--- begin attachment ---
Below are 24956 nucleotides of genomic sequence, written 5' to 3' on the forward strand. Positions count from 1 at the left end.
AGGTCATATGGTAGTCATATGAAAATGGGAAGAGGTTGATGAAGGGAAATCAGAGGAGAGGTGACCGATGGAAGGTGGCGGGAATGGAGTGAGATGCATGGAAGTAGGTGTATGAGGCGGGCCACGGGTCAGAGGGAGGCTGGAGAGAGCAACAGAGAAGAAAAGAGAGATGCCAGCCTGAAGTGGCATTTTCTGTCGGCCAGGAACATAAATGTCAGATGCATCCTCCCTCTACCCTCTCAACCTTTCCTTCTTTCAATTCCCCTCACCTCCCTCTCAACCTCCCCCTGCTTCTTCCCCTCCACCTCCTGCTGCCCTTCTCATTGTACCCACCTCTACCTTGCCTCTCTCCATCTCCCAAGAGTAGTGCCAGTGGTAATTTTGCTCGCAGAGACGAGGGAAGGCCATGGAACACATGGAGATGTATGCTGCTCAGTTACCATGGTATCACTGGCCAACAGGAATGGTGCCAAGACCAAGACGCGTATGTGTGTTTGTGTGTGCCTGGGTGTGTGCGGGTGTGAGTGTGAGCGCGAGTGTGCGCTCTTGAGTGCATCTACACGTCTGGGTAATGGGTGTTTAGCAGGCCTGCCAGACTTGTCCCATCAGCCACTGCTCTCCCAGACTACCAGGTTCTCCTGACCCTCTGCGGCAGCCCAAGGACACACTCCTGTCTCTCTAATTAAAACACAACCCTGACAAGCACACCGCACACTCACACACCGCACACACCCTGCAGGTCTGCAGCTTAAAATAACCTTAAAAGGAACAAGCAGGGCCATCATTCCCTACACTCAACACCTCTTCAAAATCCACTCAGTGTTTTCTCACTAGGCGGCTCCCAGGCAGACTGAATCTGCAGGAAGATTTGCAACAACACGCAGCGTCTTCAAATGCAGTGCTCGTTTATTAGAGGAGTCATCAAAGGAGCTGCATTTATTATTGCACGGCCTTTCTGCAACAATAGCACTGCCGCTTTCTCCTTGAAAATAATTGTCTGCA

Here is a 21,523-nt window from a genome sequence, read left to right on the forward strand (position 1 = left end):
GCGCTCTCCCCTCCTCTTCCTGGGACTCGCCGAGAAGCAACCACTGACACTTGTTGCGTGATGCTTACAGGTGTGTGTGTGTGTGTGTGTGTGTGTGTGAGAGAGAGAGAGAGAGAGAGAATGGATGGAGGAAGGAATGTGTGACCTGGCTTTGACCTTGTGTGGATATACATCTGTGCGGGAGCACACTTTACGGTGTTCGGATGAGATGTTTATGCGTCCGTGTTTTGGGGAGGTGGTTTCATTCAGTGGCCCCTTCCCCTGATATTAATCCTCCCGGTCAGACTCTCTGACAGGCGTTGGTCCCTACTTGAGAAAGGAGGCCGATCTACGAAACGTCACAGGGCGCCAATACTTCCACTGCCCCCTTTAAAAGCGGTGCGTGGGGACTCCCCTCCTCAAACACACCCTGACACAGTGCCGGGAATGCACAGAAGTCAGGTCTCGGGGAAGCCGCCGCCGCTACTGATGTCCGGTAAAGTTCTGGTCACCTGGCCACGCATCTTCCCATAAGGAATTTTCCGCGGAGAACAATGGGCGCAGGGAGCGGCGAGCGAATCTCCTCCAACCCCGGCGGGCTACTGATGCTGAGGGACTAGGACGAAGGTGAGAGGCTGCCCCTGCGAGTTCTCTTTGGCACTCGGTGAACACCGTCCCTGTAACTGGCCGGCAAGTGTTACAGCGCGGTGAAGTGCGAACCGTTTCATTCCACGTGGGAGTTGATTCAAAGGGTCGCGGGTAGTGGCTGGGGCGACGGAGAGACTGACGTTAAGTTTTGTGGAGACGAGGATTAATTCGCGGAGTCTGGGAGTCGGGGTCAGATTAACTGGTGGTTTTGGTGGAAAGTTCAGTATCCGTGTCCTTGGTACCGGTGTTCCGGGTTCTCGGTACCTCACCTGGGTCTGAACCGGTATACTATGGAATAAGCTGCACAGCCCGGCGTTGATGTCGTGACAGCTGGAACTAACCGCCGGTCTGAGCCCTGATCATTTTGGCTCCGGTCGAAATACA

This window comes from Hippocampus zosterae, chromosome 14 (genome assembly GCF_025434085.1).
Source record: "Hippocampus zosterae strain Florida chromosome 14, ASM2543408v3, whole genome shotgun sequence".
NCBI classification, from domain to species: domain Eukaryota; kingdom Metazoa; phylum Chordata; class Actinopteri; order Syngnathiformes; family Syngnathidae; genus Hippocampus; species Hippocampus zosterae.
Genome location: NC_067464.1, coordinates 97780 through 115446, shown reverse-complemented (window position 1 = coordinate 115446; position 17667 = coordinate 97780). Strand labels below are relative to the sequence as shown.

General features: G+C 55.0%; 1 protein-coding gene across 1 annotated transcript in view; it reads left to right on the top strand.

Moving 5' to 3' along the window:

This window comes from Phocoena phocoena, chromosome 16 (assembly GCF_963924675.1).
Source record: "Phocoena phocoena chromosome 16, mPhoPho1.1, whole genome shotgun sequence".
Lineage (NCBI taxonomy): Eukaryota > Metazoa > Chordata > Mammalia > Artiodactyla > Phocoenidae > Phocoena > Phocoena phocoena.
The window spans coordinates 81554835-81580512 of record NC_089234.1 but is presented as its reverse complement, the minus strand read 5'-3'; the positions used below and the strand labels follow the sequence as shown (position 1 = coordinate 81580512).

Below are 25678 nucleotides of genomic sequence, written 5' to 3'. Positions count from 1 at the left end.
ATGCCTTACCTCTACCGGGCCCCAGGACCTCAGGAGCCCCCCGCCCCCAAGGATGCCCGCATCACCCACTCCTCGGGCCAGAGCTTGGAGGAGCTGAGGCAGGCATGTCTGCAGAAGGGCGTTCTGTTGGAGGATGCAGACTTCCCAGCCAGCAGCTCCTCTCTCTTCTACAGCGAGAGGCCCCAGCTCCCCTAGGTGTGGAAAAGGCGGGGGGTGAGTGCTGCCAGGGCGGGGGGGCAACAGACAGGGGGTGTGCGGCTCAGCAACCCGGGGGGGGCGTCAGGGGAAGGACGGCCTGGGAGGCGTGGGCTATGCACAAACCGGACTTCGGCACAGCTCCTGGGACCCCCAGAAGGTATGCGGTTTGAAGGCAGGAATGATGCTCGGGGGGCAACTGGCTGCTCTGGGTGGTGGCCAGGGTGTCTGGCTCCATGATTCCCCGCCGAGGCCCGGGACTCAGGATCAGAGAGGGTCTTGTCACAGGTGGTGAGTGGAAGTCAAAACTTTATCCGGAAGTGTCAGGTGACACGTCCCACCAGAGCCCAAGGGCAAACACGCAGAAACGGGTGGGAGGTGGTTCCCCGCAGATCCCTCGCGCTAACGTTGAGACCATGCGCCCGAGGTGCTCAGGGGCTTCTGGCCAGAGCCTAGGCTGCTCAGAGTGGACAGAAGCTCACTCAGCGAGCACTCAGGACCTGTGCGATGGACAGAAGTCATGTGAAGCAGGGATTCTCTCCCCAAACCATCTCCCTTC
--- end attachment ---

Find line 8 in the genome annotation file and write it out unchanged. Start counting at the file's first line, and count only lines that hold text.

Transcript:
Genome location: NC_067464.1, coordinates 97780 through 115446, shown reverse-complemented (window position 1 = coordinate 115446; position 17667 = coordinate 97780). Strand labels below are relative to the sequence as shown.